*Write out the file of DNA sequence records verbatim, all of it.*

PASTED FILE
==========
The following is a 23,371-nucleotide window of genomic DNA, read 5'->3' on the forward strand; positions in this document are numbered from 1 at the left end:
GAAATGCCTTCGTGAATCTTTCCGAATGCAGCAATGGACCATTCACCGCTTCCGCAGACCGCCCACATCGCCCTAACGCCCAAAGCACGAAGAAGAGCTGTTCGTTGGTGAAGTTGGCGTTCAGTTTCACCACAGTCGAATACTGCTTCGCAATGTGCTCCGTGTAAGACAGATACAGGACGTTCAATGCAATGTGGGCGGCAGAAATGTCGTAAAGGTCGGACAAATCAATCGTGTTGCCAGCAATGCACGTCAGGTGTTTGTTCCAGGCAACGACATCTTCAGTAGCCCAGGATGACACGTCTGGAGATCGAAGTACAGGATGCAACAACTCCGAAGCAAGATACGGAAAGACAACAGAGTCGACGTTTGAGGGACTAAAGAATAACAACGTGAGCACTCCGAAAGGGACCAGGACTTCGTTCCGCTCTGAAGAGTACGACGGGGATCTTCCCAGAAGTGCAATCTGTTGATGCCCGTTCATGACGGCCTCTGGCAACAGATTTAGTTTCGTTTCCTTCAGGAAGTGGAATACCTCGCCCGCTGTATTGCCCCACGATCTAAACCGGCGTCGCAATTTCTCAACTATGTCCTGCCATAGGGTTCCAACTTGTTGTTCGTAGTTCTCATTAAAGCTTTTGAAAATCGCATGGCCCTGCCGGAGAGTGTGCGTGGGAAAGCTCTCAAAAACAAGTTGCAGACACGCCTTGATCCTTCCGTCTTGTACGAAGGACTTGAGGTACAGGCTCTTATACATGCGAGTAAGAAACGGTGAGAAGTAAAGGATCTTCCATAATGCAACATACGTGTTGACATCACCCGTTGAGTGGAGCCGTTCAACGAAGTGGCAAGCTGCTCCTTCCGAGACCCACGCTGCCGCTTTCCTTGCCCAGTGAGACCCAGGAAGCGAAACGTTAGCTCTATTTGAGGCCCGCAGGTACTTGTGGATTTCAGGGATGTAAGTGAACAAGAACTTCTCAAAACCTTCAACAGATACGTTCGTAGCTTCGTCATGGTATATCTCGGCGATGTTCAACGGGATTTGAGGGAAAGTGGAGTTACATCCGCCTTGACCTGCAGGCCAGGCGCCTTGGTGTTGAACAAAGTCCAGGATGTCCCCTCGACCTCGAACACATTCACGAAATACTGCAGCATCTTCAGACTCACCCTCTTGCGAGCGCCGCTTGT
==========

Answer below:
The following is a 23,371-nucleotide window of genomic DNA, read 5'->3' on the forward strand; positions in this document are numbered from 1 at the left end:
GAAATGCCTTCGTGAATCTTTCCGAATGCAGCAATGGACCATTCACCGCTTCCGCAGACCGCCCACATCGCCCTAACGCCCAAAGCACGAAGAAGAGCTGTTCGTTGGTGAAGTTGGCGTTCAGTTTCACCACAGTCGAATACTGCTTCGCAATGTGCTCCGTGTAAGACAGATACAGGACGTTCAATGCAATGTGGGCGGCAGAAATGTCGTAAAGGTCGGACAAATCAATCGTGTTGCCAGCAATGCACGTCAGGTGTTTGTTCCAGGCAACGACATCTTCAGTAGCCCAGGATGACACGTCTGGAGATCGAAGTACAGGATGCAACAACTCCGAAGCAAGATACGGAAAGACAACAGAGTCGACGTTTGAGGGACTAAAGAATAACAACGTGAGCACTCCGAAAGGGACCAGGACTTCGTTCCGCTCTGAAGAGTACGACGGGGATCTTCCCAGAAGTGCAATCTGTTGATGCCCGTTCATGACGGCCTCTGGCAACAGATTTAGTTTCGTTTCCTTCAGGAAGTGGAATACCTCGCCCGCTGTATTGCCCCACGATCTAAACCGGCGTCGCAATTTCTCAACTATGTCCTGCCATAGGGTTCCAACTTGTTGTTCGTAGTTCTCATTAAAGCTTTTGAAAATCGCATGGCCCTGCCGGAGAGTGTGCGTGGGAAAGCTCTCAAAAACAAGTTGCAGACACGCCTTGATCCTTCCGTCTTGTACGAAGGACTTGAGGTACAGGCTCTTATACATGCGAGTAAGAAACGGTGAGAAGTAAAGGATCTTCCATAATGCAACATACGTGTTGACATCACCCGTTGAGTGGAGCCGTTCAACGAAGTGGCAAGCTGCTCCTTCCGAGACCCACGCTGCCGCTTTCCTTGCCCAGTGAGACCCAGGAAGCGAAACGTTAGCTCTATTTGAGGCCCGCAGGTACTTGTGGATTTCAGGGATGTAAGTGAACAAGAACTTCTCAAAACCTTCAACAGATACGTTCGTAGCTTCGTCATGGTATATCTCGGCGATGTTCAACGGGATTTGAGGGAAAGTGGAGTTACATCCGCCTTGACCTGCAGGCCAGGCGCCTTGGTGTTGAACAAAGTCCAGGATGTCCCCTCGACCTCGAACACATTCACGAAATACTGCAGCATCTTCAGACTCACCCTCTTGCGAGCGCCGCTTGT